Put the bread cubes into the pot with the sauteed vegetables and herbs with all their butter, tossing everything together until it’s thoroughly combined. Drizzle on half the broth, toss again, and test. You’re aiming for a mixture that’s soft and moist throughout, but not soggy or soupy. Keep adding broth, a little at a time, mixing everything up well after each addition, until you have the consistency you like. The amount of broth used will vary quite a bit, depending on what kind of bread you use and how dry it is. If you’re roasting a turkey and plan to bake the stuffing separately but want the flavor of the turkey in it, you could add some drippings in place of part of the broth. In that case, however, cut down a little on the butter. If, on the other hand, you plan to stuff a turkey, leave the stuffing just a little on the dry side. When the texture feels right, taste and correct the seasoning with more salt or pepper if needed.

Spoon the stuffing into two buttered casserole dishes, or one very large one, cover well, and bake for about 45 minutes. Alternatively, spoon it into a turkey that’s been prepared for roasting.


Cranberry Sauce
adapted from The New Vegetarian Epicure by Anna Thomas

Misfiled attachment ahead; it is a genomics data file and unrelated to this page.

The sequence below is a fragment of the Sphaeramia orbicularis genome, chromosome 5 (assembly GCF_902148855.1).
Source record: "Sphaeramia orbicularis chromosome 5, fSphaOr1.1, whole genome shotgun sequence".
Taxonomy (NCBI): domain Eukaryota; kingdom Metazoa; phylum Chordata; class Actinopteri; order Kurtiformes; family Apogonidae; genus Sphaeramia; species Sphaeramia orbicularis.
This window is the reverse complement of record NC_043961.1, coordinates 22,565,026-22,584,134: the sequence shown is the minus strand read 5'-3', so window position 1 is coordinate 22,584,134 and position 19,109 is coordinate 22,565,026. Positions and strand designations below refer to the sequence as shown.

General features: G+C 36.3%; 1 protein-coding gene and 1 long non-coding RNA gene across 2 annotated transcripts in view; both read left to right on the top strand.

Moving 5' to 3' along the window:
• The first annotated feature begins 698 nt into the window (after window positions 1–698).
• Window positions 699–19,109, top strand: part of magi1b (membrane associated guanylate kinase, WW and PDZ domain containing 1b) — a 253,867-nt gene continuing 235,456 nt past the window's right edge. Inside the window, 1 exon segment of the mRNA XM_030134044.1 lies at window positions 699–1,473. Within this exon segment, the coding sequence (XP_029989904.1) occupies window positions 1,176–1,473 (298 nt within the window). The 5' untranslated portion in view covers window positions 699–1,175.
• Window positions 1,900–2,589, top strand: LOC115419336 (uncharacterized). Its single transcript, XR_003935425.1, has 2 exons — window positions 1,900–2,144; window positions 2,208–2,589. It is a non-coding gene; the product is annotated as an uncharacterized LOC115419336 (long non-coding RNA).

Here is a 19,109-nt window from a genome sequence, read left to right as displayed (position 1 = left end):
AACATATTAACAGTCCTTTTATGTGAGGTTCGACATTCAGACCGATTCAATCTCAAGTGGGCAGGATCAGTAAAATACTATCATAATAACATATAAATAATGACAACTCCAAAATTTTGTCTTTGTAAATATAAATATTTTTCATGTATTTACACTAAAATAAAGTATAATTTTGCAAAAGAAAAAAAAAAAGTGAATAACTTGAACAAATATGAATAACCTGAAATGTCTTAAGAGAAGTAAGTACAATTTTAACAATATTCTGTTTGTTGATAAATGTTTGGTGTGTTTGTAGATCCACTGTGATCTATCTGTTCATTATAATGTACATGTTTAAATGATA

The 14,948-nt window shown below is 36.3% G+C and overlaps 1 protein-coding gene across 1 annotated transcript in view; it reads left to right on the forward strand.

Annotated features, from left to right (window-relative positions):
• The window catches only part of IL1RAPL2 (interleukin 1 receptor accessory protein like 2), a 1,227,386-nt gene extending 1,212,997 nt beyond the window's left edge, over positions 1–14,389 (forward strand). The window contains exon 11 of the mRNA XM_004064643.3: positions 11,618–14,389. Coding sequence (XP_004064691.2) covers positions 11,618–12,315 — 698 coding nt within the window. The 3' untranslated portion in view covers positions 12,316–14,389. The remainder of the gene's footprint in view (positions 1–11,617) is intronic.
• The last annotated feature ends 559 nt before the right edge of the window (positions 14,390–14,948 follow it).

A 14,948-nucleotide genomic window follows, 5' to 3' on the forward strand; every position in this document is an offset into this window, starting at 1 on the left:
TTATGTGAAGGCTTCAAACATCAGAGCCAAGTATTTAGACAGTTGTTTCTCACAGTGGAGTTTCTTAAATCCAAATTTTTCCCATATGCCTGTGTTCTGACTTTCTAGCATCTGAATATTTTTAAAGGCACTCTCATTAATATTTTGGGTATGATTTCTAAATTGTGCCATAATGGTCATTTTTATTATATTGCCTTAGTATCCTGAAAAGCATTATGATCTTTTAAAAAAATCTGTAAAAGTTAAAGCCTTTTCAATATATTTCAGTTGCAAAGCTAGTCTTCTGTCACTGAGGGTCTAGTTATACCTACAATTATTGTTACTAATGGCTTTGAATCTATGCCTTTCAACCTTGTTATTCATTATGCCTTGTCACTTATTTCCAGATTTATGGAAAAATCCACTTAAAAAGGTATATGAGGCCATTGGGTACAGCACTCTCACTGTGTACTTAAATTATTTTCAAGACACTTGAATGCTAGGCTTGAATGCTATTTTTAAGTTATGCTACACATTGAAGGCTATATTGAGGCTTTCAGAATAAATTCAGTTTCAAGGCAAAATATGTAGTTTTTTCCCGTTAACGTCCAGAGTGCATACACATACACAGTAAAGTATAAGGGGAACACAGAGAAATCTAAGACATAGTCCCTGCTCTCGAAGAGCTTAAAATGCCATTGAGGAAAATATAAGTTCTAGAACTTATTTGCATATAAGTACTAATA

Serves 6 to 8

This keeps in the fridge for about 1 week, so is an ideal dish to make ahead.

12 oz (340 g) fresh cranberries
zest of 1 large orange
1 cup (240 ml) freshly squeezed orange juice
3/4 cup (150 g) sugar
1 teaspoon cinnamon
pinch of ground cloves

Wash the cranberries and discard any that are soft or spoiled. Combine the orange zest and juice in a heavy-bottomed saucepan with the sugar, cinnamon and cloves and bring to a boil, stirring to dissolve the sugar. Add the cranberries, return to a boil, and stir over a medium heat for 8 to 10 minutes. Use a long-handled wooden spoon, as the cranberries can really spit at you as they cook and pop. When most of the cranberries have popped and the liquid is somewhat thickened, the sauce is done. Pour it into a serving dish and allow it to cool, then chill.


Bourbon Sweet Potato Puree with Mascarpone and Caramelized Maple Pecans

Serves 6 to 8

These caramelized pecans (or you could use walnuts) would also make a wonderful accompaniment to an after-dinner cheese plate. They can also be made up to a few days in advance to save time on the day. If you like this puree, you’ll also like these bourbon-mashed sweet potatoes.

for the sweet potato puree:
3 lb (1.4 kg) sweet potatoes (2 or 3 large potatoes)
3 tablespoons bourbon
1/2 cup (120 ml) mascarpone

for the caramelized maple pecans:
1/3 cup (75 g) sugar
2 tablespoons maple syrup
1 cup (100 g) pecans

Preheat the oven to 400°F (200°C).